Did You Know? White Farmers Lynched 237 Black People Without a Conviction

Published On February 18, 2015 | By maria | Before Dr. King, The latest posts

Reported by Michal Ortner

Many have never heard of the mass lynching of African-Americans that took place in 20th Century Arkansas. Racial violence to ensure subjugation was not rare during the post-WWI days of Southern America; however, the death toll of 237 is nothing to overlook.

Tensions began rising in 1918 when an African-American sharecropper reported abuse from his landlord, who seized his 90-acre crop of cotton plus his personal possessions. In another instance, a plantation owner refused Black sharecroppers itemized accounts of their crops. Others were forced to sell their crops at an extremely reduced rate as a landlord starved his tenants.

“They ain’t allowing us down there room to move our feet except to go to the field,” said one sharecropper.

“The union wants to know why it is that the laborers cannot control their just earnings which they work for,” Robert Hill, founder of the Progressive Farmers and Household Union of America, stated.  He strongly urged fellow black sharecroppers to recruit at least 25 to join in the movement and form their own lodges.

By 1919, there were 7 lodges taking form in Phillips County, AR. White planters and landowners could foresee the loss of their profits if they had to deal fairly with Black sharecroppers.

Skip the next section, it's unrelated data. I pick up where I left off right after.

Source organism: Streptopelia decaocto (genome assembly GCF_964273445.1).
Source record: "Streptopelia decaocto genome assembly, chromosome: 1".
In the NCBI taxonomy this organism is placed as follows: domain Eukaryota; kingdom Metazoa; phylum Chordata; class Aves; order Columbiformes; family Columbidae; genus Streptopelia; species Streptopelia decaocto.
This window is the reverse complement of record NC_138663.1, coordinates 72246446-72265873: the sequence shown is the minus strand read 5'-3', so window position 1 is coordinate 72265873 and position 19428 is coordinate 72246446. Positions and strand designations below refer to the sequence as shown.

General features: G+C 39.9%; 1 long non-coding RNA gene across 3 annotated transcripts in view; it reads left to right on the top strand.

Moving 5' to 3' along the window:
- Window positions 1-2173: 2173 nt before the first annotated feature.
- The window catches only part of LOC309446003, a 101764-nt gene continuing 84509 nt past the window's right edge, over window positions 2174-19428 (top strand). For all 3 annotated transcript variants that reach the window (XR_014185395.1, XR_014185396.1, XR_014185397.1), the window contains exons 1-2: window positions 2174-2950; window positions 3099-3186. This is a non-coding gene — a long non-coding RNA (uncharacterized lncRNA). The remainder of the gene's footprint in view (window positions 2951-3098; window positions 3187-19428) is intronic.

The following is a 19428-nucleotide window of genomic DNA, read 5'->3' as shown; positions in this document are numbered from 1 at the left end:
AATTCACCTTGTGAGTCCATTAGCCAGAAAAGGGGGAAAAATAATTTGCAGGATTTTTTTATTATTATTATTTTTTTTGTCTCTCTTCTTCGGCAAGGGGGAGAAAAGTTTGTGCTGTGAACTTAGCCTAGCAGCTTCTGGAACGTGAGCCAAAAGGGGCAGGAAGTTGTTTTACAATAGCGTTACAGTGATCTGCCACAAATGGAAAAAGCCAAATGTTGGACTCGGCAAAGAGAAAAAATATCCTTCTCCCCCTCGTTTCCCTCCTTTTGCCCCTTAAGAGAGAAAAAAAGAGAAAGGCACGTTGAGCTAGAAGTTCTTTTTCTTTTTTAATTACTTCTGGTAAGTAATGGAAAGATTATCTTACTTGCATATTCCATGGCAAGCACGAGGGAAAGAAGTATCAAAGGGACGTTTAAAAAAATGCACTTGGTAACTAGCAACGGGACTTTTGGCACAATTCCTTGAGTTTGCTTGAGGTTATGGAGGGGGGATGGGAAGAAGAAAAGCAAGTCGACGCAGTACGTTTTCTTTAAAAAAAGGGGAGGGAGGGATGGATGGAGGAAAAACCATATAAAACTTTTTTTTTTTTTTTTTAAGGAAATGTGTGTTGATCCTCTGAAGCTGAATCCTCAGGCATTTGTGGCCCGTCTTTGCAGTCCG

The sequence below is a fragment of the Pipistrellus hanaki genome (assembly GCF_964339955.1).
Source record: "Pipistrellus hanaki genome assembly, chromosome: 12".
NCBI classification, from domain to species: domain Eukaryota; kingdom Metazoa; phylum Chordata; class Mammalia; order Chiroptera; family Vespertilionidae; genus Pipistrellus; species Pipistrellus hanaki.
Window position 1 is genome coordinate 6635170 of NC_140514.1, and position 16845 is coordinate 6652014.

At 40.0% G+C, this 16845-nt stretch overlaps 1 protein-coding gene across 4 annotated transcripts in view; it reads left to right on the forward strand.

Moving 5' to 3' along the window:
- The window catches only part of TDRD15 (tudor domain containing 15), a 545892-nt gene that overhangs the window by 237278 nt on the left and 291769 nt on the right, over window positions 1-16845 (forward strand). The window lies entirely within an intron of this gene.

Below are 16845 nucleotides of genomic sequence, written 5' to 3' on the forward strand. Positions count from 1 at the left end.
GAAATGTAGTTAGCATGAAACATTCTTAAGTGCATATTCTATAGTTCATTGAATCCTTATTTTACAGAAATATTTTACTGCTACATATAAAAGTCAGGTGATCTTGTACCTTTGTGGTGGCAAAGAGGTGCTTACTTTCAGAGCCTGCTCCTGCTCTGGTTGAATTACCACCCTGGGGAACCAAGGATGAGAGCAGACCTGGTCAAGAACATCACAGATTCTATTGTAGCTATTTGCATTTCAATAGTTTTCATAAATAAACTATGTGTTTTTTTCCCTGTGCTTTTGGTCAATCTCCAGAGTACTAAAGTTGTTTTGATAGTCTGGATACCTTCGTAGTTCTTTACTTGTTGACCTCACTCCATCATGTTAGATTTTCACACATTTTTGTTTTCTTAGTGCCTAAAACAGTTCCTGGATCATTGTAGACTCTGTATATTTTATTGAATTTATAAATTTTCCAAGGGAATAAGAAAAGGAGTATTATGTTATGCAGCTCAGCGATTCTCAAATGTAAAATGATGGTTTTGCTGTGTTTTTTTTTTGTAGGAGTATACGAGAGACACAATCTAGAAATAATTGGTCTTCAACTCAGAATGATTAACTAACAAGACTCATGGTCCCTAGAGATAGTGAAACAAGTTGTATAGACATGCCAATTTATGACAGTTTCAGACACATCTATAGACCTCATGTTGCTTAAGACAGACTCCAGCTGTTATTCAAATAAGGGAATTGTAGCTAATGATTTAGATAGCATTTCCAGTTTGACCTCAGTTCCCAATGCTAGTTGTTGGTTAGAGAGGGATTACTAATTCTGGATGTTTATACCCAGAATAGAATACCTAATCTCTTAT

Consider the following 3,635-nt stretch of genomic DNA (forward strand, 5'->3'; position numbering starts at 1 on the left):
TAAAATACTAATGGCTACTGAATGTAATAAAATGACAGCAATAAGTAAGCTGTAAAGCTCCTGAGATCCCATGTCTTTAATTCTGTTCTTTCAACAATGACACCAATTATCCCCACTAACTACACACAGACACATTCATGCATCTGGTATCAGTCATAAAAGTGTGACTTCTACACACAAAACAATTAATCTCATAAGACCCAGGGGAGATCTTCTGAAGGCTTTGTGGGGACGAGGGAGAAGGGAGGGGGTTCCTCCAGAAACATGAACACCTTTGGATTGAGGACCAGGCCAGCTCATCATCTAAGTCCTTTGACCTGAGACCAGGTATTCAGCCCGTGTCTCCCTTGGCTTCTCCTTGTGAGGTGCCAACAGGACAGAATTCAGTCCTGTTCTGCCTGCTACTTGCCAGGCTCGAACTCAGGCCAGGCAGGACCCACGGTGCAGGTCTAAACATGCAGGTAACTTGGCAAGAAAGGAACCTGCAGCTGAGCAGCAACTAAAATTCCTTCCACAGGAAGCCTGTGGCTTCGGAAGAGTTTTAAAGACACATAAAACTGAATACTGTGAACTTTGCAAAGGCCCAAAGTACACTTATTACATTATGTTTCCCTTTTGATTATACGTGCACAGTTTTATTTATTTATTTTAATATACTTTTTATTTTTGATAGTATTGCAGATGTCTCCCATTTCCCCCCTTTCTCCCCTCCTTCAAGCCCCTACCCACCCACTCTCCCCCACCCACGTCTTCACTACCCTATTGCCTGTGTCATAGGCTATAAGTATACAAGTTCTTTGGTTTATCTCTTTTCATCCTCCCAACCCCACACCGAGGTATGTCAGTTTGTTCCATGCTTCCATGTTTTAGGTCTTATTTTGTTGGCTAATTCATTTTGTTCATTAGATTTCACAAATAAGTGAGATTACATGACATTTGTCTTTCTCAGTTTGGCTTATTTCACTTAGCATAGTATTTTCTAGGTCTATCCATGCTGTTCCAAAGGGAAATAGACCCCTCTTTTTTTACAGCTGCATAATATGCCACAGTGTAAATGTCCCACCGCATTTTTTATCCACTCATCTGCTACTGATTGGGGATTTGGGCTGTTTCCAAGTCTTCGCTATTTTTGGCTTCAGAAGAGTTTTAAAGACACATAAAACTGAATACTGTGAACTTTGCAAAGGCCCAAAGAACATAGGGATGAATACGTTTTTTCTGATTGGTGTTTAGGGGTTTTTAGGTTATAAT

Late in the evening of Sept. 30, 1919, a confrontation took place, leading to one death. This would capitulate one of the most devastating mass lynchings in the 20th Century. White planters took up arms, believing the black lodgers had a murderous agenda.

Following the tragic mass murder of 237 African-Americans, no participants faced charges or trials for what took place. These type of lynchings were almost typical across America and perpetrators were proud of their actions—some even posed for pictures with the deceased.

“The death toll of 237 reported by the Equal Justice Initiative is a new figure, based on extensive research. In 1919, sources as varied as the NAACP and the Bureau of Investigation (forerunner of the FBI) estimated the number of killed African Americans at 25 to 80. Writer Robert Whitaker, who has identified 22 separate killing sites of African Americans during the massacre, put the death toll at more than 100,” wrote David Krugler, professor of history at the University of Wisconsin.

NAACP official Walter White, who risked his life in October 1919 to investigate the killings, stated that the “number of Negroes killed during the riot is unknown and probably never will be known.”




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